"Turn right, and never meet that man. Turn right, and change the world!"The one where Rose returns.Written by Russell T. Davies.
— Fortune Teller
The Doctor and Donna drop by the Chinese-inspired planet Shan Shen, a long way from Earth. The Doctor does some shopping while Donna lets herself be talked into a free fortune-telling session. But the fortune-teller is interested in Donna's past, not her future... specifically, she wants to know how Donna came to meet the Doctor, going all the way back to a single decision. Something creepy and crawly moves towards Donna and latches onto her back.Remember "The Runaway Bride", when we first met Donna? She was marrying a guy she'd met at work. Flashback to Donna's first day at H.C. Clements. Her mum comes along, and harangues Donna about interviewing for a different job, a better job, with some guy she knows. All Donna has to do is turn right instead of left at a certain intersection, and she'll never have started at H.C. Clements, never have met Lance, never have been sucked aboard a TARDIS in flight, never — and this is the crucial bit — told the Doctor to stop when he was murdering a Racnoss nest. So the Doctor drowned in the Thames and died permanently that Christmas Eve, and Donna didn't much care, because she never knew who he was. To Donna, the only thing out of place seems to be the fascination her friends have with something on her back that they glimpse, and Rose Tyler suddenly turning up looking very distressed.Earth, as it turned out, would end up caring very much. When the Royal Hope Hospital was transported to the Moon the Plasmavore was stopped, but the hospital was trapped on the Moon until it was too late. All but Oliver Morgenstern died — including medical student Martha Jones — and the Earth escaped destruction only because one Sarah Jane Smith, at the hospital with Luke, Maria and Clyde, was able to deactivate the Death Ray before dying.Without the Doctor around to stop it, the starship Titanic crashed into London the following Christmas, destroying the entire city with its nuclear engine. Donna and her family are OK, because they left London for Christmas on Rose's advice.Rose keeps popping up in Donna's life as it continues to suck more and more. Aid promised from the United States to the victims of the nuking of London is cancelled after the Adipose kill millions of them. The Sontaran stratagem very nearly succeeds, as well; it is stopped only by the Torchwood Three team, at the cost of their lives and leaving Jack stranded on the Sontaran homeworld.Donna and her family are forcibly moved to Leeds, while the minorities are shipped off to "labour camps". One night, when Donna notices that The Stars Are Going Out, she finally decides to follow Rose.Rose, remaining nameless, explains who the Doctor was and that he was never supposed to die. She takes Donna to a UNIT operations base where they have hooked up the Doctor's TARDIS to their equipment, which includes a circle of mirrors. Rose and UNIT use the equipment to show Donna the presence of a large beetle riding her back, though they can't remove it. Instead, Rose tells Donna that they are going to correct the timeline, but it requires sending Donna herself back to fix it. After realising this might wipe her from existence, Donna agrees to do so, and is told to stop herself from turning right on that fateful day.The time jump leaves her half a mile away with only a few minutes to get to the intersection, which is impossible. Without any other options, Donna throws herself in front of an oncoming vehicle, fatally wounding her, but creating a traffic jam for which her earlier, impatient self is unwilling to wait, and makes the left turn. As the alternative Donna dies, Rose appears again to her, and before she blacks out tells her a two-word message to give to the Doctor...Donna wakes up in the fortune teller's tent, the Time Beetle having fallen off her back, dead. The fortune teller scurries away as the Doctor arrives. Donna explains what she saw, and the Doctor explains that the Time Beetle is part of the Trickster's Brigade. Donna wasn't picked for any special reason: stealing timelines is just what the Trickster's Brigade does, and it usually has no major effect. Donna just happened to be a bit more involved in time-shattering events than the usual victim. The Doctor casually comments on all the coincidences around Donna, when she suddenly recalls Rose. The Doctor, instantly alert, asks Donna for more information, and Donna repeats her last words:Bad WolfThe Doctor races outside to find every banner and sign, even the TARDIS doors, now saying "BAD WOLF". Upon running inside the TARDIS, closely followed by Donna, he hears the Cloister Bell has started tolling.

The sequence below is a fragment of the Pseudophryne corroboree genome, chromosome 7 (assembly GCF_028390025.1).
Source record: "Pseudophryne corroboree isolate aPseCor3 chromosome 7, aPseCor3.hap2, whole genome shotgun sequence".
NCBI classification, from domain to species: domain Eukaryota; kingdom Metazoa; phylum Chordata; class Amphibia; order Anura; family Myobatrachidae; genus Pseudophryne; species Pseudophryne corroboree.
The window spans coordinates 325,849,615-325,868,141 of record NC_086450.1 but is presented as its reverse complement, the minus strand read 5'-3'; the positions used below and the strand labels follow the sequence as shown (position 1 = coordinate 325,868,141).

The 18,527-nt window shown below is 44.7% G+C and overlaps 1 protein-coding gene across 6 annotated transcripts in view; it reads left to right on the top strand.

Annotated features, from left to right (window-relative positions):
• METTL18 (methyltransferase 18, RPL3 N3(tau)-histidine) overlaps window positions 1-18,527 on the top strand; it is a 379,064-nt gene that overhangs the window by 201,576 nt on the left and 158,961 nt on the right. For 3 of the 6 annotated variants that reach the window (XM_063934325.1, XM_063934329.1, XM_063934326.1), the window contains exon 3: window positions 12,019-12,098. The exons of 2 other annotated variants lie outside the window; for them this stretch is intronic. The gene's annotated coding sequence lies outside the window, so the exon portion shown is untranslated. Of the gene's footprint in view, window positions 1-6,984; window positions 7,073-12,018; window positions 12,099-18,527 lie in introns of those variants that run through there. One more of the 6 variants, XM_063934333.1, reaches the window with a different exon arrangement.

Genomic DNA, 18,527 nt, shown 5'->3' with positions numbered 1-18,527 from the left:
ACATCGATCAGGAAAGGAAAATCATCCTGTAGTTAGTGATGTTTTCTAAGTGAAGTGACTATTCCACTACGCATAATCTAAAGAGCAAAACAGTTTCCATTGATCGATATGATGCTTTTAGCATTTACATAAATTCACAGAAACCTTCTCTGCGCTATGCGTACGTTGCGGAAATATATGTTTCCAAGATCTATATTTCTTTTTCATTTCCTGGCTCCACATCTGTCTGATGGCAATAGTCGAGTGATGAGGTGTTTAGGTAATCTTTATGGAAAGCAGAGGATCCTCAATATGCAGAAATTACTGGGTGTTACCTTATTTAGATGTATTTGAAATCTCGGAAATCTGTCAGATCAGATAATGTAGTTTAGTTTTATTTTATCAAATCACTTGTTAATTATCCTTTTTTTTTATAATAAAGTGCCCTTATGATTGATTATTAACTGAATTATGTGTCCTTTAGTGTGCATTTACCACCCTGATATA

Donna: Doctor, what is it? What's Bad Wolf?
The Doctor: It's the end of the universe.
The Doctor: It's the end of the universe.
- Adult Fear: Great Britain devolves into a police state and things get increasingly bleak with economic depression. It's made all the worse by the obvious Holocaust parallels at one point. The government sends foreigners away to "labour camps" as they're unable to simply deport them. Donna, while agitated, clearly doesn't grasp the situation in full. Her grandfather, Wilfred, lived through WWII and cries as he watches history repeat itself.
- America Saves the Day: Subverted. They were going to send aid money to help Britain ("God bless America!"), but the Adipose disaster was relocated to America and ended up killing 60 million Americans, so they focused on recovering from that instead.